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Workplace violence is affecting employees’ performance and loyalty to their employers, according to recent research. Business leaders can improve employee engagement by making them feel safer at work, as well as through training and modeling the behavior they want to see from employees.
More than half of American employees who work outside their homes know about or have experienced a violent event in the workplace, according to a survey from AlliedBarton Security Services.
Conducted by the David Michaelson and Co. polling service, the survey found that 52 percent of Americans working outside their home have witnessed, are aware of, or have experienced a violent event or an event that can lead to violence at their workplace. One in three of those surveyed are very or somewhat concerned about their personal safety.
“I asked the pollster what he thought about the results,” said Bill Whitmore, president and CEO of AlliedBarton, during a recent webcast. “He was astonished it was such an epidemic. He couldn’t believe so many Americans go to work every day concerned about this. It was everywhere, in every industry.”
The survey showed that workplace violence is tied closely to employee engagement, Whitmore said. Employees who experienced or know of violence at their workplace feel more negatively toward their employer than employees who have not experienced violence. Some of the differences on key measures are as follows:
Only 69 percent said a supervisor or manager met with the employee who experienced workplace violence. According to the employees surveyed, only half of employers took disciplinary actions; 45 percent implemented training for employees or supervisors; 31 percent changed the physical environment to improve safety; and 22 percent revised company policy.
Perhaps this perception of not responding to incidents of workplace violence is why fewer than half (44 percent) of senior managers (including CEOs, presidents and owners) are seen as being concerned with workplace violence. Only 17 percent are seen as being very concerned.
To change this perception—and increase employee morale and productivity—senior leaders should make some visible changes in their workplaces, Whitmore said.
“Organizational goals can’t be accomplished if employees are distracted and fearful,” he told webcast attendees. “If workers don’t feel safe and secure, they won’t contribute or give their best performance.”
Whitmore encouraged leaders to get in touch with line supervisors, who are probably more in touch with how employees are feeling. “Sometimes leaders at the top can be disengaged from employees who are not their direct reports,” he said. “As CEO, I try to keep in contact, but it’s difficult.”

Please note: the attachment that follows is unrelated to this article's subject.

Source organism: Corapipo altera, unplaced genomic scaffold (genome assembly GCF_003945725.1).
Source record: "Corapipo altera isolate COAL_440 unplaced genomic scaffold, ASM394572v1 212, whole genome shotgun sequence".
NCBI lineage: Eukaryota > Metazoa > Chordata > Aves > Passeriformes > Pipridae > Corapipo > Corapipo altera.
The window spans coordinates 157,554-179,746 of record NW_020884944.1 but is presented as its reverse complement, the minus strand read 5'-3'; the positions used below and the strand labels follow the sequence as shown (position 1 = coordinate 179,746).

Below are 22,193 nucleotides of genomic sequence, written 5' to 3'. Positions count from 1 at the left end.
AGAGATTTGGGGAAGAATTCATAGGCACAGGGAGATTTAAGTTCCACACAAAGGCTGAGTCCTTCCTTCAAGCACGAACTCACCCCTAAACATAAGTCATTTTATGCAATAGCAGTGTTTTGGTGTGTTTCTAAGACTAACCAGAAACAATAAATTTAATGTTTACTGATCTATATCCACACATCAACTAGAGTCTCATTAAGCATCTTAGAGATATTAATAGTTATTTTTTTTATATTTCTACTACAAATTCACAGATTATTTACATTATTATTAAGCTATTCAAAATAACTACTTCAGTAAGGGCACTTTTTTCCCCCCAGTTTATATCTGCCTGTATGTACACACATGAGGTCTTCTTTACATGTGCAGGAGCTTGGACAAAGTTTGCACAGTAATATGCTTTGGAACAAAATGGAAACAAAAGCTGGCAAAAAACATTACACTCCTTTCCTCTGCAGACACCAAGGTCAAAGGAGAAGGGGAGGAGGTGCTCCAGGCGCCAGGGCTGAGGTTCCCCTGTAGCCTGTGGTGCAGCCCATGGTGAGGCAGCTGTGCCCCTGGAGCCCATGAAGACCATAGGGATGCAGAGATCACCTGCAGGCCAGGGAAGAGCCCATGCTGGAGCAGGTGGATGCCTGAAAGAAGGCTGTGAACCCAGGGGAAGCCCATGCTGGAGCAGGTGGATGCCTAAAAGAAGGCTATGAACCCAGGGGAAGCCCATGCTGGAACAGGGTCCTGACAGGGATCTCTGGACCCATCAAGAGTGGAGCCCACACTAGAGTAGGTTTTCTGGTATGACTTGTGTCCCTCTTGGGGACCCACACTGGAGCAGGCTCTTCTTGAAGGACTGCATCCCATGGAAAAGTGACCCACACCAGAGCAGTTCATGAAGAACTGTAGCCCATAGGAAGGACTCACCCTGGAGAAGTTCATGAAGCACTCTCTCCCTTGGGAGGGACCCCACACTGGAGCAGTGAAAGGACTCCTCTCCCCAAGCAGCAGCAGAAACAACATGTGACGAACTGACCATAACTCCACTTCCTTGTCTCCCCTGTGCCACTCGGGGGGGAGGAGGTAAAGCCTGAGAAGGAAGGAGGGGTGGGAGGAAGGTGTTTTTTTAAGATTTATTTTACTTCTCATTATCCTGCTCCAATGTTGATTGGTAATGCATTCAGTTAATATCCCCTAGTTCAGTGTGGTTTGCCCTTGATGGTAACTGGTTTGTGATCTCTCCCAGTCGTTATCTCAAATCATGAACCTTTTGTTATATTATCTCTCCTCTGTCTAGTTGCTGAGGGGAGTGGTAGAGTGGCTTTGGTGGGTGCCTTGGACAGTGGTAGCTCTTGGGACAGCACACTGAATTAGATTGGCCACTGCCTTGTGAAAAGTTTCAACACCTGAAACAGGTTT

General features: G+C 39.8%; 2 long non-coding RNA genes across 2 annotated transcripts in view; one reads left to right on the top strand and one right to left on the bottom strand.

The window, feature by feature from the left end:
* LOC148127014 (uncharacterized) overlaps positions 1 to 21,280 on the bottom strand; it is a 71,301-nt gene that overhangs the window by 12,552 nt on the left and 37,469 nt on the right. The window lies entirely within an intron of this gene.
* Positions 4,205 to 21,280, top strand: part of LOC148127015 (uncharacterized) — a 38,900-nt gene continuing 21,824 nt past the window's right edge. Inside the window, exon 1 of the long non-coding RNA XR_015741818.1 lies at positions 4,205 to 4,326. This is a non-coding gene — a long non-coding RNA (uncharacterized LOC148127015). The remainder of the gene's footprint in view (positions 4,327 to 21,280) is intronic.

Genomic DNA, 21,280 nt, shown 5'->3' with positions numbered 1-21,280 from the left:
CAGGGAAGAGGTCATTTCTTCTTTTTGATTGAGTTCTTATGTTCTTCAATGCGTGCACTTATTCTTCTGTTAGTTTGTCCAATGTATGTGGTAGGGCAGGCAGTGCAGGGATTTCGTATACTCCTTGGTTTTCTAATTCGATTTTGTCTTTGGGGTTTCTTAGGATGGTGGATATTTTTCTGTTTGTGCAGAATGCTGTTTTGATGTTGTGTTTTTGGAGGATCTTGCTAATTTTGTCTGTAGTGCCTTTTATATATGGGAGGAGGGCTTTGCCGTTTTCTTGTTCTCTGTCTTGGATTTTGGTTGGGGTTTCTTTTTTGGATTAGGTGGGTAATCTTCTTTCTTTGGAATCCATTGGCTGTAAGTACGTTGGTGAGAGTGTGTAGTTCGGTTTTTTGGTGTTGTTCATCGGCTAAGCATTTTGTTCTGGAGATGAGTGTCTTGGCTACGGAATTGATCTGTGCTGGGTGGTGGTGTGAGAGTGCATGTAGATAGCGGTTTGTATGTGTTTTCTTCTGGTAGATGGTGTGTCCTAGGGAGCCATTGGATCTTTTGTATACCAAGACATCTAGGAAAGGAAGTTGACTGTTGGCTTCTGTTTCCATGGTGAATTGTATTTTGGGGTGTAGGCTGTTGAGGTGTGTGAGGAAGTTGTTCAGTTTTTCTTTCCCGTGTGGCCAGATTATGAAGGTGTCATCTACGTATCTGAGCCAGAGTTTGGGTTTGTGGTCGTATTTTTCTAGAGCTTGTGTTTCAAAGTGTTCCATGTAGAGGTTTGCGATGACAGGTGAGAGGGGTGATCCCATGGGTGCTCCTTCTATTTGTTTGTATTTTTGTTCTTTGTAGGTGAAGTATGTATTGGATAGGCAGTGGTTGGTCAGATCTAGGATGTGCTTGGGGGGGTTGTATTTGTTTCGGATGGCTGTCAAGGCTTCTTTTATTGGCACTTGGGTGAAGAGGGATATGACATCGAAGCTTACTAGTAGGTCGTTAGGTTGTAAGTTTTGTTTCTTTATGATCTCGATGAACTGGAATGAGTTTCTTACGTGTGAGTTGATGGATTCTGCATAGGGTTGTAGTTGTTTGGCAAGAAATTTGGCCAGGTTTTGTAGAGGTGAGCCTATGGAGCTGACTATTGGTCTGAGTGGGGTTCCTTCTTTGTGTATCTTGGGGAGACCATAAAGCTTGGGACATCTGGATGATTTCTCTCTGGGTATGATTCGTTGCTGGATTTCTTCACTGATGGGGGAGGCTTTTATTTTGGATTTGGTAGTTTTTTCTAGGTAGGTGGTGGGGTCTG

There’s no time like the present to open the lines of communication, he said, through focus groups, online surveys, safety committees and other resources. Then take action where there are perceptions of danger—whether real or imagined—to improve morale. A good example of being proactive in this way: An AlliedBarton client responded to a group of workers who were edgy while walking into the parking garage, even though there had been no violent incident. Adding increased lighting and security cameras, cutting back on vegetation and adding more security patrols illustrated the leaders’ commitment to the workers’ sense of well-being.
Establish zero-tolerance policies for bullying and abusive behavior, and make sure that all leaders and managers abide by them, Whitmore said. Stopping the “lower order” of violent behaviors can reduce the chance that severely violent events will occur. Plus, he said, their research suggests that these mild forms of aggression on the job affect productivity and morale.
Leaders should establish mechanisms for employees to report abusive behavior—and create a culture in which reporting the behavior is supported and acted upon.
“When done right, the vision, values and culture cascade down [from the leaders] through the organization,” said Mimi Lanfranchi, senior vice president of national accounts for AlliedBarton. All layers of management—from the president to vice presidents to middle management to line supervisors—need to be committed to the zero-tolerance policies, she said.
For HR professionals who want to persuade their senior leadership to establish zero-tolerance policies or who want to illustrate the effect it is having on employees, Whitmore suggested that they make reporting on workplace violence a part of their quarterly reports to senior leaders. Identify every incident and “put the data in front of the leaders,” he said. “This is a real issue in the workplace.”
Beth Mirza is senior editor at HR News. She can be reached at Beth.Mirza@shrm.org.
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